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Decreasing In-home Smoking of Adults—Results from a School-based Intervention Program in Viet Nam

1 Hanoi University of Public Health, 1A Duc Thang Road, Duc Thang Ward, North Tu Liem District, Hanoi, Viet Nam
2 Vietnam Public Health Association
3 University of Queensland, Australia

Special Issues: Scientific evidence for better health and health care in Vietnam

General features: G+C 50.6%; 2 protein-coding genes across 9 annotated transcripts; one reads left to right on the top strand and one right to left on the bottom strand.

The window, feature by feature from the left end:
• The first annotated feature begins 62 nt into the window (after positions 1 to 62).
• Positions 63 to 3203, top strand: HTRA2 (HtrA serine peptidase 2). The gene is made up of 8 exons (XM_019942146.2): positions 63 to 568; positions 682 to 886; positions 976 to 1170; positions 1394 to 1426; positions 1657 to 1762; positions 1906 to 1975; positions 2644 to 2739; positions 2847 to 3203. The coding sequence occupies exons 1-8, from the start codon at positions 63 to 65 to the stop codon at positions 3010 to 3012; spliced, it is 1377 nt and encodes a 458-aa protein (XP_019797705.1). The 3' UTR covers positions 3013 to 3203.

It is indicated that children are involuntarily exposed to secondhand smoke from adults, mainly at their home environment. This study aimed at describing the effectiveness of the school-based intervention to decrease the in-home smoking situation of adults so as to decrease children’s exposure to secondhand smoke at home during the year 2011–2012 in a rural district in Hanoi, Viet Nam. This school-based intervention program (intervention and control group) involved 804 children aged 8 to 11 years from August 2011 to May 2012 in a rural district of Hanoi, Viet Nam. Children were taught in class about the harmful effects of secondhand smoke and about how to negotiate with fathers not to smoke in-home. Then children applied what they learnt, including staying away from secondhand smoke and persuading fathers not to smoke in-home in order to decrease children’s exposure to secondhand smoke. Chi square test, t-test and multinominal logistic regression were applied in data analysis. The results showed that children’s reported their father’s in-home smoking decreased from 83.0% pre-intervention to 59.8% post-intervention (p < 0.001) in the intervention school while no change happened in the control school. The study found that the better changed smoking location of adult smokers as reported by children associated with the school who received intervention activities (adjusted OR = 2.04; 95% CI: 1.28–3.24). Poorer changed attitudes towards secondhand smoke of children associated with a lower percentage of better change in smoking location of their fathers/other adult smokers (aOR = 0.51, 95% CI: 0.28–0.96). Children’s poorer changed knowledge towards secondhand smoke also associated with poorer changed smoking location of adult smokers (aOR = 2.88, 95% CI: 1.07–7.76). It is recommended by this study that similar school based intervention approaches should be applied in primary schools in Viet Nam to increase children’s awareness on the adverse health effects of secondhand smoke and to help them to be able to avoid their exposure to secondhand smoke at their home environment.
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